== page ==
How Are Seabirds Impacted by Ocean Plastic, and What Can You Do to Help?

Herring Gull and trash on beach. Photo by Wirestock Creators/Shutterstock

As the use of plastic has grown throughout the 20th and 21st centuries, so too has the ubiquity of plastic waste in the world's oceans. Of all the world's birdlife, seabirds such as albatrosses, gannets, and gulls are hit especially hard by this threat. As we enter beach season, the American Bird Conservancy Action Fund (ABC Action Fund) offers important insights into the amount of plastic in our oceans, why this plastic is harmful to seabirds, and what can be done to address this threat. 

What are plastics?

Human-made plastics were invented in the 19th century. The first plastic was derived from plant cellulose, but today most plastics are made from chemicals derived from oil and gas. At the molecular level, long-chain polymer molecules containing repeating subunits make up plastics. This molecular composition allows plastics to be easily shaped under heat or pressure. 

Why are plastics so widely used?

World War II was a major catalyst for driving plastics innovation and usage. During the war, plastics production quadrupled. Post-war, manufacturers shifted from making military items to consumer goods. Today, plastics are cheap to produce and offer lightweight durability. Thanks to their malleability, everything from food packing to car parts is created from plastic. Other materials like wood, glass, and wool have been replaced in many cases by plastic to make items, such as chairs, cups, and sweaters.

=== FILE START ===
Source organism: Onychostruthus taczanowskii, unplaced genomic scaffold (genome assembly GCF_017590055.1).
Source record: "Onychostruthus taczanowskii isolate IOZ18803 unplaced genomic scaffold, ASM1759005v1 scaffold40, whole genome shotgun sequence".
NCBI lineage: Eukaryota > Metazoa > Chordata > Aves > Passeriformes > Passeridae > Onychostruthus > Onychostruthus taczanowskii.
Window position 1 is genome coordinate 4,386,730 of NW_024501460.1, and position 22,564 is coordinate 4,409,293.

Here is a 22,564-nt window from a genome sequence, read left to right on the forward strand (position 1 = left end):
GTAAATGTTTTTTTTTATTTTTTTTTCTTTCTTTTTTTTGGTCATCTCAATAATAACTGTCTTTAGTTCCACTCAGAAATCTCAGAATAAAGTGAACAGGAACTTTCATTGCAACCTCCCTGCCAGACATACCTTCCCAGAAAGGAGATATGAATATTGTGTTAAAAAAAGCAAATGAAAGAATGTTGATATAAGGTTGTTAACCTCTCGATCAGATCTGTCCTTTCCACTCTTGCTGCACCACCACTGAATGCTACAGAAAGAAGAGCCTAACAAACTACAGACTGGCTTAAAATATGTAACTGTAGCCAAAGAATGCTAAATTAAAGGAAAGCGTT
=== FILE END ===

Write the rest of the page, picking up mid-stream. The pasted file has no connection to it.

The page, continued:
How much plastic is in the ocean? 

In 2010, scientists estimated that between 4.8 to 12.7 million metric tons (MT) of plastic waste entered the ocean that year. Averaging this calculation and converting it to pounds, that's a staggering 17.6 billion pounds of plastic ending up in the ocean each year. In 2016, scientists estimated that about 11 million MT, or 24.3 billion pounds, of plastic went into the ocean. The same study predicted that by 2040, plastic waste in the ocean will nearly triple. Another study found that plastic in the ocean will outweigh fish by 2050. While it remains to be seen if plastic will overtake fish by weight, there is without a doubt an alarming amount of plastic in the ocean. 

What makes plastics harmful to seabirds and other marine life?

Durability helped plastics rise in popularity, but it is also what makes plastics an environmental nightmare. Depending on the type of plastic, it can take items 10 to over 500 years to biodegrade in a marine environment. While biodegrading, plastics break down into smaller pieces, creating microplastics, plastic particles less than 5 mm in diameter. Seabirds consume microplastics, mistaking them for food — scientists estimate that 90 percent of seabirds have ingested plastic. “Plasticosis,” a sometimes lethal disease caused by the ingestion of plastics, is documented causing digestive and growth problems in Flesh-footed Shearwater. Entanglement with consumer products like single-use plastic bags and fishing lines is another danger plastics pose to seabirds and marine life. 

How can seabirds be protected from plastic?

Education, reducing plastic usage, clean-up efforts like American Bird Conservancy's (ABC's) SPLASh program on the Gulf Coast, and effective policy solutions are all crucial for protecting seabirds. Fortunately, ABC and the ABC Action Fund are working together to protect seabirds before this crisis gets worse. To learn more about our efforts to protect seabirds, visit ABC's plastics page, Marine Program social media (@ABCmarine), or the Action Fund website for legislative insights.

This blog was originally published by the ABC Action Fund and developed in conjunction with a seabirds and plastics factsheet, available on the ABC Action Fund Resource page